Tuesday, August 10, 2010

Lolla review: Gogol Bordello

I am about to cry because it is starting to look like I may have lost all of my pictures and videos from Lollapalooza. I can't pull them up from my memory card, and Mr. IMo? has the camera this week. I had some great shots of Gogol Bordello.

I was only slightly familiar with Gogol Bordello before I got to Lollapalooza, but I am now a fan. I don't want to make a habit of getting too much into my own personal politics, but often politics and music are so intertwined there is little distinction, so I will divulge this...I love immigrants.

Mr. IMo?'s dad was born into Nazi occupied Holland, during what is known as the "Hunger Winter", and came over to the States with his family in the early 1950's, and eventually became a naturalized citizen. One of my favorite ancestors is my great-great grandmother who was born to a Swiss-German father and his Chilean housekeeper in Mexico, soon to become California, during the Gold Rush. Pretty much everyone in the US has their own immigrant story, and most of us come from a group which was hated for immigrating.

The history of this land is a history of civil conflict arising each time there is a new wave of immigrants, whether they are the Spanish coming to "discover" North America, the Vikings before them, the Pilgrims on the Mayflower, the Quakers, the Africans brought over as slaves, the Chinese brought over to build railroads, the Mormons and the Mexicans, the Jews, the Germans, the Irish, the Italians, and now back again to the Mexicans and our newest immigrant "enemy" the Muslims. Nobody can seem to get used to the idea that there really is room for everyone in the free market and a democracy (not that we really have either) and the newest wave of immigrants always takes the heat for anything the majority wants to be disgruntled about.

Gogol Bordello with its "Familia Undestructable" platform is the perfect reflection of that history and all the chunks of influence each wave of immigrants has brought to this country in particular, but also globalization in general. The crowd at Gogol Bordello had the most diverse audience I have seen at almost any festival. Their global attitude is reflected in everything from the nationalities of each member of the band, the cross-cultural dress, the range of instruments, musical styles and lyrics. The music is very gypsy based, but crosses the board. I would call it Indo-European with a splash of Latin American and a sprinkle of Asian.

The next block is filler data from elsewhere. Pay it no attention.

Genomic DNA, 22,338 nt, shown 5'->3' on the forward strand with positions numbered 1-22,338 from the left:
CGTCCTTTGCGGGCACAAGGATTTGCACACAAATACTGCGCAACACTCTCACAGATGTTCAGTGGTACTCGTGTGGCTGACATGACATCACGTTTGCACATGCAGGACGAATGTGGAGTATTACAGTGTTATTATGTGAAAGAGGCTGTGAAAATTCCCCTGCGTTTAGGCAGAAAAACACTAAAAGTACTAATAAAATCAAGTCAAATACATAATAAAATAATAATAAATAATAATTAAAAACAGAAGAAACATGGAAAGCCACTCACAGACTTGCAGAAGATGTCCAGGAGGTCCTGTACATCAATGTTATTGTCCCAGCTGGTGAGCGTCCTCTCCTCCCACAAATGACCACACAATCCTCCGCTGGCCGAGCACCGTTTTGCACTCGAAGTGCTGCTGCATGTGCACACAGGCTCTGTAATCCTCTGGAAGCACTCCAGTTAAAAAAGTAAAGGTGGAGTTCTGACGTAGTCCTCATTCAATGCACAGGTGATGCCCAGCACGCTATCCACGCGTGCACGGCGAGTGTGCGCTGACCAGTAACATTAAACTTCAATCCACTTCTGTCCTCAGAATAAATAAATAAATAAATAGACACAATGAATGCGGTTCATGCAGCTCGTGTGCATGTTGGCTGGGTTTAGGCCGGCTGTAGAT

Eugene Hütz declared his "total support of immigrants worldwide" from the stage and the crowd went wild. I found the whole experience amazing, because so many people were connecting to his sound. They were just fabulously international, and I think every one, whether they were Eastern European, Hispanic, Asian, an old hippie or a politically aware punk kid, seemed to see themselves somehow reflected in what Gogol Bordello represents. It didn't hurt that there was effusive love from the stage going out to the crowd.

If I were to best compress them into a comparison I would say musically they are similar to Dropkick Murphys with the political currency of Rage Against the Machine. The best moment I saw was when there was on old-school punk circular pit going and then as the music slowed it turned into a circle with arms across shoulders like a folk dance. It was incredible.

This is an entirely different kind of "world music" and I bet you find something of yourself reflected in it.


Highlight from the show:
"Immigrant Punk" - Gogol Bordello

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